We are seeing some dangerous rootkit infections lately. Many of them alter the master boot record, which effectively takes total control of a PC. Some can also create a small hidden partition on your hard drive and make it the “active” partition.
A PC user would never see this, and likely not even know they were infected. Of course many types of malware such as “trojan droppers” will download other viruses, and eventually a PC will get errors or become so slow they will realize that something is wrong.
There are many good tools to scan for rootkits, including, perhaps the best and most frequently updated TDSSKiller from Kaspersky. Users should be careful actually removing rootkits and other malware on their own, however, because they can render their PC unable to boot. Rootkits don’t go quietly, so always back up first before attempting your own repairs!
Some common examples are rootkit.boot.sst.b, Rootkit.0access.H., and ZeroAccess rootkit (Sirefef)
Why people create computer viruses – seven deadly reasons
By Greg Collins, CEO
One of the most common questions we get asked by our tech support customers who hire us for virus removal is this: why do people create computer viruses? The answer is a complicated one that involves psychology and the darker side of human nature.
In the interest of simplicity, the word “virus” may sometimes be referring to other types of malware including worms, trojan horses, spyware, adware, and rootkits.
The seven deadly reasons for creating a computer virus:
Boredom: Young people, in this first level of severity, can sometimes simply make poor choices. The ones with inquisitive minds sometimes try their hand at hacking, or “playfully” tinker with joke viruses.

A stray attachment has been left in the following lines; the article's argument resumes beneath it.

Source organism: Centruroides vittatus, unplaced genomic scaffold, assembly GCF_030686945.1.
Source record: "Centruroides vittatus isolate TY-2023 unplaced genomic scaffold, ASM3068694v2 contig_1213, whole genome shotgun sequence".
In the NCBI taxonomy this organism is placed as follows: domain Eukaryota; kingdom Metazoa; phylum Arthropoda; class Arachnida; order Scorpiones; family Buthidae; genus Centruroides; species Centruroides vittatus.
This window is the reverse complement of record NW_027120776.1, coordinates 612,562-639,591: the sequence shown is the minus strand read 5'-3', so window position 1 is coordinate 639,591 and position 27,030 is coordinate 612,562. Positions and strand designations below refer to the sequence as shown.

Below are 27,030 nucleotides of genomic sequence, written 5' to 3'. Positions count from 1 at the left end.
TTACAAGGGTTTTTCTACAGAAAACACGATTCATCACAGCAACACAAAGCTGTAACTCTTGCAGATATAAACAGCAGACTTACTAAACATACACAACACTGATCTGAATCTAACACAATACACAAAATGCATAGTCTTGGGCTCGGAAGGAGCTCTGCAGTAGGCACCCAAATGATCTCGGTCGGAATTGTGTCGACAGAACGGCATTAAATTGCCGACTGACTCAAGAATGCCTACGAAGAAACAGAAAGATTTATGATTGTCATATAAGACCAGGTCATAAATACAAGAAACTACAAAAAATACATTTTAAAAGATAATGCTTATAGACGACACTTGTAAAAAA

Curiosity: They know it killed the cat, but some people just “need” to find out if their virus will spread. They don’t always realize the damage they do until the virus is “in the wild” and it’s too late.
Revenge: People with very basic coding or hacking skills sometimes join a cause and their motivation is to get back at an individual, corporation, or government.
Greed: Much of the most common malware is designed to get people to pay for bogus software, steal credit card numbers, or even get passwords to take money from bank accounts.
Power: The need for it can be a compelling and destructive force. Hacking and creating viruses to take over computers is never enough; they will always need a bigger thrill.
Aggression: When unchanneled, excessive aggressive traits can be very dangerous to humanity. Think of the videos we have all seen of baseball players with “roid rage.”
Sociopaths: The people likely to create the most destructive types of malware, although they prefer causing physical violence to animals and eventually to people.[1, 2]
Luckily, there are many tech support and antivirus companies trying to put a stop to, or at least slow down the cavalcade of new viruses. There are well over one million viruses now “in the wild.” Computer repair is becoming increasingly more difficult due to rootkit and stealth viruses. To combat these threats, tech support workers must know the inner workings of various versions of Microsoft Windows and have the ability to detect malware without relying on software scanners.
The outsourcing of unqualified support technicians by many of the largest providers is certainly not helping the situation. Unfortunately, virus scanners will never be able to detect all of the current threats, especially since so many people catch them from one wrong click. http://www.youtube.com/watch?v=rnFHMjj5Ly0
Yesterday’s playful teenage hackers are today stealing billions and trying to shut down power grids.  That said, there are plenty of “white-hat” hackers who certainly don’t mean any harm. They tend to be bright and not necessarily bad kids who can make some bad decisions, hopefully growing out of it before something bad happens. However, there are no “white-hat” computer virus coders. It is taboo for security firms to write malicious code even to test antivirus software. They are written by those who choose to destroy rather than create.
- Ascione, F. R. 1995. Domestic violence and cruelty to animals. Paper presented at the 4th International Conference on Family Violence, Durham, NH, July 24, 1995.
Tech support tip from http://mynerds.com